Student Fights Record Of 'Cyberbullying'

Katherine Evans said she was frustrated with her English teacher for ignoring her pleas for help with assignments and a brusque reproach when she missed class to attend a school blood drive.

So Ms. Evans, who was then a high school senior and honor student, logged onto the networking site Facebook and wrote a rant against the teacher, Sarah Phelps.

"To those select students who have had the displeasure of having Ms. Sarah Phelps, or simply knowing her and her insane antics: Here is the place to express your feelings of hatred," she wrote.

Her posting drew a handful of responses, some of which were in support of the teacher and critical of Ms. Evans. "Whatever your reasons for hating her are, they're probably very immature," a former student of Ms. Phelps wrote in her defense.

A few days later, Ms. Evans removed the post from her Facebook page and went about the business of preparing for graduation and studying journalism in the fall.

But two months after her online venting, Ms. Evans was called into the principal's office and was told she was being suspended for "cyberbullying," a blemish on her record that she said she feared could keep her from getting into graduate schools or landing her dream job.

"It was all very quick the way it happened," said Ms. Evans, now a freshman at the University of Florida.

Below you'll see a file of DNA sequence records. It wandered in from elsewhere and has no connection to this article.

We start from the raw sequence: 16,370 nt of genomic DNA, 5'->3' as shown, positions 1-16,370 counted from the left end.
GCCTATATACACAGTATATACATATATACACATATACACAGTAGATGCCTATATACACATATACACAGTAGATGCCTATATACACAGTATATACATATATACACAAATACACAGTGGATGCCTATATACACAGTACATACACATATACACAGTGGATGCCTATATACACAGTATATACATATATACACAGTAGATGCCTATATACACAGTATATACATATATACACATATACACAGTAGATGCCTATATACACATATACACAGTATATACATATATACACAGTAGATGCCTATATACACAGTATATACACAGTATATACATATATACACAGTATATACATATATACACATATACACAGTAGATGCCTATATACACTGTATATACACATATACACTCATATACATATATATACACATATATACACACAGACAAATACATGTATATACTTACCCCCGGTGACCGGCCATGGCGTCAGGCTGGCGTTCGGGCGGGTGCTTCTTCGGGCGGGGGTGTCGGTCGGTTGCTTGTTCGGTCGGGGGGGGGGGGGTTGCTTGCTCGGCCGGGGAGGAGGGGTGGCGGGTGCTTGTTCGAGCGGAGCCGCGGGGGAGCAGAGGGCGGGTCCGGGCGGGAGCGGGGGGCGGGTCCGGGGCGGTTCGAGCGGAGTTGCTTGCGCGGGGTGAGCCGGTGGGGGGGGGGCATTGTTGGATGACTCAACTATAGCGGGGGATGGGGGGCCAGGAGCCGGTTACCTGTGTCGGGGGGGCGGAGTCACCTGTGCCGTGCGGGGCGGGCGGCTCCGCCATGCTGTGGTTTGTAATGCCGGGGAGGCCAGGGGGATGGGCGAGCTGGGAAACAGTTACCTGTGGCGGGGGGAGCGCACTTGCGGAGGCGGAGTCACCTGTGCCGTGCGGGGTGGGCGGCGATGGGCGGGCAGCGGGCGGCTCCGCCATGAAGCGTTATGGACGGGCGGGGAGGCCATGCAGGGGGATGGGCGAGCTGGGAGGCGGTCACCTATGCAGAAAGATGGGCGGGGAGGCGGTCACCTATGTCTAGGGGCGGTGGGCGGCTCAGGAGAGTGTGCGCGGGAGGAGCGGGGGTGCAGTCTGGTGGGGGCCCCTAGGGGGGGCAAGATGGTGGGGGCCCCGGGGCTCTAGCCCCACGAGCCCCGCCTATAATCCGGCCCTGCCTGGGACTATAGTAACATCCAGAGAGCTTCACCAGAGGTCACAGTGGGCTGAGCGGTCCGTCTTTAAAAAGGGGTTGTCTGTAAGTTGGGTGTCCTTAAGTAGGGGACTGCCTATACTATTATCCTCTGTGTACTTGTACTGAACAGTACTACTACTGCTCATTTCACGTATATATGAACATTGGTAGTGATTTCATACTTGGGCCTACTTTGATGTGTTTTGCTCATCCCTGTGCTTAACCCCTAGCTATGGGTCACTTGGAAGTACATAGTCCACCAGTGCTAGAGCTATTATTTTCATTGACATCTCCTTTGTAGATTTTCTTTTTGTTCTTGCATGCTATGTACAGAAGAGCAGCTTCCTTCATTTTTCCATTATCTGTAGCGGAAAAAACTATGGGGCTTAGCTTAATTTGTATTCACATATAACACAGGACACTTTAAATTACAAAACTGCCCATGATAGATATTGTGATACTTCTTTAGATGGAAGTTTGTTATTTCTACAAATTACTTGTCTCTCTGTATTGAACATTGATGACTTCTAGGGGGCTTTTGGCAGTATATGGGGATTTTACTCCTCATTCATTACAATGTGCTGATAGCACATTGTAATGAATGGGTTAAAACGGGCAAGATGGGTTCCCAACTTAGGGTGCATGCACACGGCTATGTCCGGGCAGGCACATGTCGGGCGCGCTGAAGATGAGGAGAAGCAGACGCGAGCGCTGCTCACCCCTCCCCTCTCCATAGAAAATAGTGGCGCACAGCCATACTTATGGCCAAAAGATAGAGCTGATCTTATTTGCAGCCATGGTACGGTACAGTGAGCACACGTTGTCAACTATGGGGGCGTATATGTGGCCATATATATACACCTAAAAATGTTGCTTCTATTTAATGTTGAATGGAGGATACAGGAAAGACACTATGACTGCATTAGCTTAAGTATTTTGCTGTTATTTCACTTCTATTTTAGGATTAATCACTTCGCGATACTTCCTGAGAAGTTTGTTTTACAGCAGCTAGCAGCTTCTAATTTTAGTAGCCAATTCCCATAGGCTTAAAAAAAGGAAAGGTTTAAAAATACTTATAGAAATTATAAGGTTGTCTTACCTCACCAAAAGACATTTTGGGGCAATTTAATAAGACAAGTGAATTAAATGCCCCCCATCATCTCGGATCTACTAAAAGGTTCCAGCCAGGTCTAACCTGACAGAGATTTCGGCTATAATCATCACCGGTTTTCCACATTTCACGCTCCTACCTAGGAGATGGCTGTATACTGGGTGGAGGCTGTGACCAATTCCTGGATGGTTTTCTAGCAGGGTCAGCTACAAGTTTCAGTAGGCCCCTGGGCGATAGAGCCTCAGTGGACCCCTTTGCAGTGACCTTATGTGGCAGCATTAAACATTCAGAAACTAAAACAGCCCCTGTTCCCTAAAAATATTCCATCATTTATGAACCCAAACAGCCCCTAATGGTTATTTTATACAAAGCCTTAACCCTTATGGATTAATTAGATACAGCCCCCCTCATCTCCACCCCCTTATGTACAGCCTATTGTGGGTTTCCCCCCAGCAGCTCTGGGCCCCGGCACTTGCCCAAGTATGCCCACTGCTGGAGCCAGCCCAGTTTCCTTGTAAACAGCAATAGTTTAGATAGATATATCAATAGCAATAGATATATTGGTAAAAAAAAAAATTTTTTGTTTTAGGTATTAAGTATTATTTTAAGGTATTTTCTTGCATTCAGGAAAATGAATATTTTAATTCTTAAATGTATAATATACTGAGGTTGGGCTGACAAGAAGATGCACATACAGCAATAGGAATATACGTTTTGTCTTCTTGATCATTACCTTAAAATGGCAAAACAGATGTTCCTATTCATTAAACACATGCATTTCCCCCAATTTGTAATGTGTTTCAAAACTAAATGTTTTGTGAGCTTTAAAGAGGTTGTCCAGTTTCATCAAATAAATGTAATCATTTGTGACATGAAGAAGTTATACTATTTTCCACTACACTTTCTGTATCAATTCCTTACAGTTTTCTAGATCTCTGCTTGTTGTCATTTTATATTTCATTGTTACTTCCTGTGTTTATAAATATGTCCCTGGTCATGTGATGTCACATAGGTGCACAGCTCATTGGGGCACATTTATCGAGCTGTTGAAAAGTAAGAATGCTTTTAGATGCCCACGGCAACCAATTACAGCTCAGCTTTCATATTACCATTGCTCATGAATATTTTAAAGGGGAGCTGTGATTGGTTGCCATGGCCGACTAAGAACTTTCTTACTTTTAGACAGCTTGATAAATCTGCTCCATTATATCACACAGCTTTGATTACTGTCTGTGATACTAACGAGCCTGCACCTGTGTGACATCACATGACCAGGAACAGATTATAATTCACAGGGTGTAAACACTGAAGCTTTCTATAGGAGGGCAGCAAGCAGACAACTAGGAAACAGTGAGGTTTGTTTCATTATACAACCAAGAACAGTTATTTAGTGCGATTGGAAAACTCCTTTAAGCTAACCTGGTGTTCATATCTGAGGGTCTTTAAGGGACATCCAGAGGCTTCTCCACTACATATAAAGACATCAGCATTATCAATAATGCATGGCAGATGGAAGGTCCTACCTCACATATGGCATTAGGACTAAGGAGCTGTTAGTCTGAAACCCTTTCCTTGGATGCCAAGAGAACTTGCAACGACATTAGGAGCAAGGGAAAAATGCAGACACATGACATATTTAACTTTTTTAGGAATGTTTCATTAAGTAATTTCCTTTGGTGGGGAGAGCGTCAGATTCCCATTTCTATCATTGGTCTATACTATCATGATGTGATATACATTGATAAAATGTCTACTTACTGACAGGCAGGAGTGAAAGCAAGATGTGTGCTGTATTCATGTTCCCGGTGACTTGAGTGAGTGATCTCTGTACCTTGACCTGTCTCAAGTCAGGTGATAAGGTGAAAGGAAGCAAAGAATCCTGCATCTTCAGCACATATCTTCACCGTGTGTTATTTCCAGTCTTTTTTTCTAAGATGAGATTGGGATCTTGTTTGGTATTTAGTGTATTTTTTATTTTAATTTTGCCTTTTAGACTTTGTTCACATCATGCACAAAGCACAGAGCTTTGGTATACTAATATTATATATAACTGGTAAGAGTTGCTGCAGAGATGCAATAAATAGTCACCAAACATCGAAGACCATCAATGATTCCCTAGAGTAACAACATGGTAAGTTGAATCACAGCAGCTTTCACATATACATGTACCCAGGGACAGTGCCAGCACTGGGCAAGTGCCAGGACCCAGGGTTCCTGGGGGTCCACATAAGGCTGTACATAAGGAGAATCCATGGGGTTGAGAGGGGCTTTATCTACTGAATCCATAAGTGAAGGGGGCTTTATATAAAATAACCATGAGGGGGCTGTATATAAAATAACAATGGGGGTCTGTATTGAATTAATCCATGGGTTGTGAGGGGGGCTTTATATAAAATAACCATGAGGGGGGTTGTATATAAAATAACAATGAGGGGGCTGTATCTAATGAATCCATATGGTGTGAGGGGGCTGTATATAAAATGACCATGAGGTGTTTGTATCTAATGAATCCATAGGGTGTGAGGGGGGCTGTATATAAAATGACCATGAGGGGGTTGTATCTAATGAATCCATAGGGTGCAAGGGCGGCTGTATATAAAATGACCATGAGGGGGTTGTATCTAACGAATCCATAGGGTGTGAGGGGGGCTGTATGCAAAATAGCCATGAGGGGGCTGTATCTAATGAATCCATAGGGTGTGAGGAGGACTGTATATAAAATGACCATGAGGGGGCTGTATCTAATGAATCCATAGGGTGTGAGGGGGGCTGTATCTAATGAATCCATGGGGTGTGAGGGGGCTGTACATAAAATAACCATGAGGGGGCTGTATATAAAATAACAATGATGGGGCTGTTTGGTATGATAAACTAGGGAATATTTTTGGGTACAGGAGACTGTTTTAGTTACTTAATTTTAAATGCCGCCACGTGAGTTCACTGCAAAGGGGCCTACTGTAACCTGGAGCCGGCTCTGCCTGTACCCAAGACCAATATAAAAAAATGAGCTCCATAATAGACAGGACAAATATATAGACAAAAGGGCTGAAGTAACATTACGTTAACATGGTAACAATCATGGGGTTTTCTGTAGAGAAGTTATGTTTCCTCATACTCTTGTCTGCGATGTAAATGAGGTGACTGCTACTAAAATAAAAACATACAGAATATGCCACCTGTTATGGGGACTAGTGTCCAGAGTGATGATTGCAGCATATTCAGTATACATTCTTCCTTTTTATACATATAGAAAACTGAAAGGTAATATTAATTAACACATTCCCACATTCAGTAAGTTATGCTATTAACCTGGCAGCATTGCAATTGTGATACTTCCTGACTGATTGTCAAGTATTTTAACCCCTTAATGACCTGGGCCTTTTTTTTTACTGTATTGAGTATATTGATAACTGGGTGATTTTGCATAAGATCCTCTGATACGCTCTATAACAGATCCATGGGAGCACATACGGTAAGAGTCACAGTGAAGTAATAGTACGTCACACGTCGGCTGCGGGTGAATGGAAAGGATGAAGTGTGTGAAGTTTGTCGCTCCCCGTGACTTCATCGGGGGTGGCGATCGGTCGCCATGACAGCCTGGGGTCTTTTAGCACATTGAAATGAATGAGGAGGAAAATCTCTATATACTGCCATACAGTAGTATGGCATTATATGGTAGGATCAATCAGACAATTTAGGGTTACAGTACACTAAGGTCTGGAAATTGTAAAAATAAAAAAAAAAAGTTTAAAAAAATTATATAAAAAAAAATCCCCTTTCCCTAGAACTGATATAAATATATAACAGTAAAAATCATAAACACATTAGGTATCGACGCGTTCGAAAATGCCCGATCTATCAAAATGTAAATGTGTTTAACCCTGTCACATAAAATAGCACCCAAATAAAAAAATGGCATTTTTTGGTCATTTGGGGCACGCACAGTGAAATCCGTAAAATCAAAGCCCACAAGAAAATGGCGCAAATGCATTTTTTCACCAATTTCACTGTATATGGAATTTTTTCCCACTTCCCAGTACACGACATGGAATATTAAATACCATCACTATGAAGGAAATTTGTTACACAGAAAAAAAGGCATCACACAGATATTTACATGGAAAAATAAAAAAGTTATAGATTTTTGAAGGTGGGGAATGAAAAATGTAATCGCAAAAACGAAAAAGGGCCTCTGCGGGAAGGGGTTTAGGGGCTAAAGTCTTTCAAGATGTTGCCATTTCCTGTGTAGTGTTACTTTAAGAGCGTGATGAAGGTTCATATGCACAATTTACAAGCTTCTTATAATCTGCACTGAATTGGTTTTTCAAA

She is suing the principal of her school, Peter Bayer, for ordering her suspension. She is asking for no monetary compensation beyond her legal fees, said her lawyer, Matthew Bavaro, and she simply wants to have the suspension removed from her record.

A lawyer for Mr. Bayer and the school, Pembroke Pines Charter High School, has yet to respond to the legal complaint, filed in December, and refused to comment on the pending litigation.

Mr. Bavaro said he viewed the suspension as an attack on Ms. Evans' right to free speech. He cited a 1969 case, Tinker v. Des Moines, in which three Iowa students were suspended for wearing black armbands to protest the government's policy in Vietnam. The case went all the way to the Supreme Court, which eventually ruled in favor of the students.

But educational disciplinarians disagree.

"You can express an opinion on whether someone is a good teacher," said Pamela Brown, assistant director for the Broward County School District who oversees expulsions. "But when you start inviting people to say that they hate a teacher, that crosses the line."

Though Pembroke Pines does not fall under the jurisdiction of the Broward County district, it does use its disciplinary guidelines, Ms. Brown said, pointing out that there are rules against threats of physical violence, verbal threats, nonverbal assaults and disruption of the school's function.

"We don't want teachers to work in fear, looking over their shoulders when they walk to their cars after school," she said, adding that Mr. Bayer "thought that what the young lady did was serious enough to warrant a three-day suspension."

Howard Simon, executive director of the American Civil Liberties Union of Florida, said he was appalled by the school's position.

"Since when did criticism of a teacher morph into assault?" Mr. Simon said. "If Katie Evans said what she said over burgers with her friends at the mall, there is no question it would be protected by free speech."